Southern African leaders to arrive in Angola for summit
Southern African leaders were Tuesday due to arrive in Angola's capital for a summit held against a backdrop of regional instability, with ongoing political turmoil and popular unrest in several countries.
The 15-nation Southern African Development Community (SADC) is facing calls for less talk and more action on a range of issues at its two-day summit in Luanda, ranging from protracted political deadlocks in Zimbabwe and Madagascar to recent crackdowns on anti-government protests in Malawi and Swaziland.
"Notwithstanding its challenges, SADC strives for the achievement of regional integration in the knowledge that it is a fundamental condition for sustainable development of the region," the South African foreign ministry said in a statement.
South Africa's President Zuma is among the leaders to attend the summit, which is also expected to give an overview of the global economic situation and the performance of the SADC economy, said the statement.
During the summit, South Africa will assume chair of the Organ on Politics, Defence and Security and Angola will take over from Namibia the chairmanship of the regional bloc.
South Africa said SADC continues to serve as the primary vehicle to achieve regional development and integration within southern Africa.
"As a member of SADC, South Africa knows that its future is inextricably linked to the future of the African continent and that of its neighbours in Southern Africa," the statement said.
Regional leaders are under pressure to act on a laundry list of tricky issues, including Zimbabwe, the recent deadly protests in Malawi, the ongoing political impasse in Madagascar and Swaziland's financial crisis.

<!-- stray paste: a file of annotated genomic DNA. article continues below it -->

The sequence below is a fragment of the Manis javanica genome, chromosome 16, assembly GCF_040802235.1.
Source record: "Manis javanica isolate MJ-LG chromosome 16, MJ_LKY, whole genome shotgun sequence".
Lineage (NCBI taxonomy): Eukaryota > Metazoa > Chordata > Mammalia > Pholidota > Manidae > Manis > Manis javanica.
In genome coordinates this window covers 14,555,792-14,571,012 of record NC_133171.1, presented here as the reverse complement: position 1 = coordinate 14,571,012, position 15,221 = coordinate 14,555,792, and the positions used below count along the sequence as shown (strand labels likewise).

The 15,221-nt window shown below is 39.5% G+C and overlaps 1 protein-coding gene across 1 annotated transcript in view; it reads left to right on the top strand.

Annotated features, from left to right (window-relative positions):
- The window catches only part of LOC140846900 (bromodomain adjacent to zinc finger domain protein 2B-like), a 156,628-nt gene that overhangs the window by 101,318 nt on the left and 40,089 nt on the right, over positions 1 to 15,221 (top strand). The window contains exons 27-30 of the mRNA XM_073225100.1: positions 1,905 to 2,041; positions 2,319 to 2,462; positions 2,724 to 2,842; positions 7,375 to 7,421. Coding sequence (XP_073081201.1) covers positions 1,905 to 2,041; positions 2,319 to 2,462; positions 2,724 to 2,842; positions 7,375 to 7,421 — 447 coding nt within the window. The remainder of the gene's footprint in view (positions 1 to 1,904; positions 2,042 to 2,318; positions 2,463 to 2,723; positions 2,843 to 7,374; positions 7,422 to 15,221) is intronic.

The Zimbabwe crisis has divided the SADC between liberation leaders who were comrades-in-arms with members of President Rober Mugabe's ZANU-PF party and a new generation of politicians riding on the agenda of democracy and good governance.
Mugabe and his Prime Minister Morgan Tsvangirai remain at loggerheads over new elections, with Mugabe insisting polls go ahead this year with or without a new constitution.
On the other hand Tsvangirai wants the reforms agreed to in their power-sharing pact implemented first.
A meeting of the SADC's security troika in March tacitly chastised Mugabe for dragging his feet on the power-sharing deal and for ongoing political violence against Tsvangirai's supporters.
Both leaders were expected to attend the summit.
In July, the normally stable Malawi was rocked by anti-government protests that left 19 people dead.
After the unrest, the SADC sent an observer mission to the country, which will report back at the summit.
President Bingu wa Mutharika, who has presided over a major economic slump, earlier this year cost the impoverished country its largest foreign donor by expelling Britain's envoy to Malawi over a leaked cable that referred to the Malawian leader as "ever more autocratic and intolerant of criticism."
Swaziland's king, Mswati III, Africa's last absolute monarch, is facing growing opposition to his regime amid a financial crisis that saw the country almost run out of funds before getting a temporary reprieve with a 2.4-billion-rand ($330-million, 232.8-million-euro) bailout loan from South Africa this month.
© 2011 AFP